Secondly, video games allow people to socialize in new ways with people who share common interests and goals. And for Veterans, many of whom leave the military feeling isolated or lonely after they lose the daily camaraderie of their regiment, that socialization is critical to their mental health. It gives them a virtual group of friends to talk with, connect to, and relate to through shared goals and interests.

In addition, according to a 2018 study, since many video games simulate real-life situations they encountered during their service, it makes socialization easier since they can relate to and find common ground with other gamers while playing.

This can help ease symptoms of depression, anxiety, and even PTSD in Veterans, which affects 20% of the Veterans who have served since 9/11.

Watch here as Verizon dives into the stories of three Veteran gamers to learn how video games helped them build community, deal with trauma and have some fun.

Band of Gamers www.youtube.com

Video games have been especially beneficial to Veterans since the beginning of the pandemic when all of us — Veterans included — have been even more isolated than ever before.

And that's why Verizon launched a challenge last year, which saw $30,000 donated to four military charities.

And this year, they're going even bigger by launching a new World of Warships charity tournament in partnership with Wargaming and Wounded Warrior Project called "Verizon Warrior Series." During the tournament, gamers will be able to interact with the game's iconic ships in new and exciting ways, all while giving back.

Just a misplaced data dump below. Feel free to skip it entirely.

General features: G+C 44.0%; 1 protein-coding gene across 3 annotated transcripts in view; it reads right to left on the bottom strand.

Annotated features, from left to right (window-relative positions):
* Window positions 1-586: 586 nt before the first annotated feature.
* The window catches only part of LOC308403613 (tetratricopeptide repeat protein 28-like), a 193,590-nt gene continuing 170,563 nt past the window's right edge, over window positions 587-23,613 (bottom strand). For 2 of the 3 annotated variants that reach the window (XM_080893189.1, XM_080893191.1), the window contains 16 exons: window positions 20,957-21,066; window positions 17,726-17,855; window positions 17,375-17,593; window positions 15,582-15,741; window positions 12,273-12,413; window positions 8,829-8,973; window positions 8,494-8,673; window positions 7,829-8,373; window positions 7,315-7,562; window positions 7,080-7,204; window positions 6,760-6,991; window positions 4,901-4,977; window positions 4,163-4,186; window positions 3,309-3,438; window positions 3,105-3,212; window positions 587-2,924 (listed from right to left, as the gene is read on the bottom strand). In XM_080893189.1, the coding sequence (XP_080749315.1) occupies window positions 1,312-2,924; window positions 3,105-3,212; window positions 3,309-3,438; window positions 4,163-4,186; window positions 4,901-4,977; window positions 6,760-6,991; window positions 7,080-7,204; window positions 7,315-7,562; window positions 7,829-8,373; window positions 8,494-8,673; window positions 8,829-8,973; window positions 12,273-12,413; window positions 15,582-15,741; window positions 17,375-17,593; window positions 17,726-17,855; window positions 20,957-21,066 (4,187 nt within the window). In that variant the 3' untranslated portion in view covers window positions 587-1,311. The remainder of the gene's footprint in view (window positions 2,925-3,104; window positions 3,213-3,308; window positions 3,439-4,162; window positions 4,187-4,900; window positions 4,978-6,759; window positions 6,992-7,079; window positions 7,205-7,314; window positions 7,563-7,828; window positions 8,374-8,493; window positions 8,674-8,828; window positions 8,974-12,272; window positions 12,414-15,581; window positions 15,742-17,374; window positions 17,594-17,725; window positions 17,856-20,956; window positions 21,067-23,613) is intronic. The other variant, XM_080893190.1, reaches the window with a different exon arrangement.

Together with these nonprofits, the tournament will welcome teams all across the nation in order to raise money for military charities helping Veterans in need. There will be a $100,000 prize pool donated to these charities, as well as donation drives for injured Veterans at every match during the tournament to raise extra funds.

Verizon is also providing special discounts to Those Who Serve communities, including military and first responders, and they're offering a $75 in-game content military promo for World of Warships.

Tournament finals are scheduled for August 8, so be sure to tune in to the tournament and donate if you can in order to give back to Veterans in need.

Courtesy of Verizon

When the COVID-19 pandemic socially distanced the world and pushed off the 2020 Olympics, we knew the games weren't going to be the same. The fact that they're even happening this year is a miracle, but without spectators and the usual hustle and bustle surrounding the events, it definitely feels different.

But it's not just the games themselves that have changed. The coverage of the Olympics has changed as well, including the unexpected addition of un-expert, uncensored commentary from comedian Kevin Hart and rapper Snoop Dogg on NBC's Peacock.

In the topsy-turvy world we're currently living in, it's both a refreshing and hilarious addition to the Olympic lineup.

Just watch this clip of them narrating an equestrian event. (Language warning if you've got kiddos nearby. The first video is bleeped, but the others aren't.)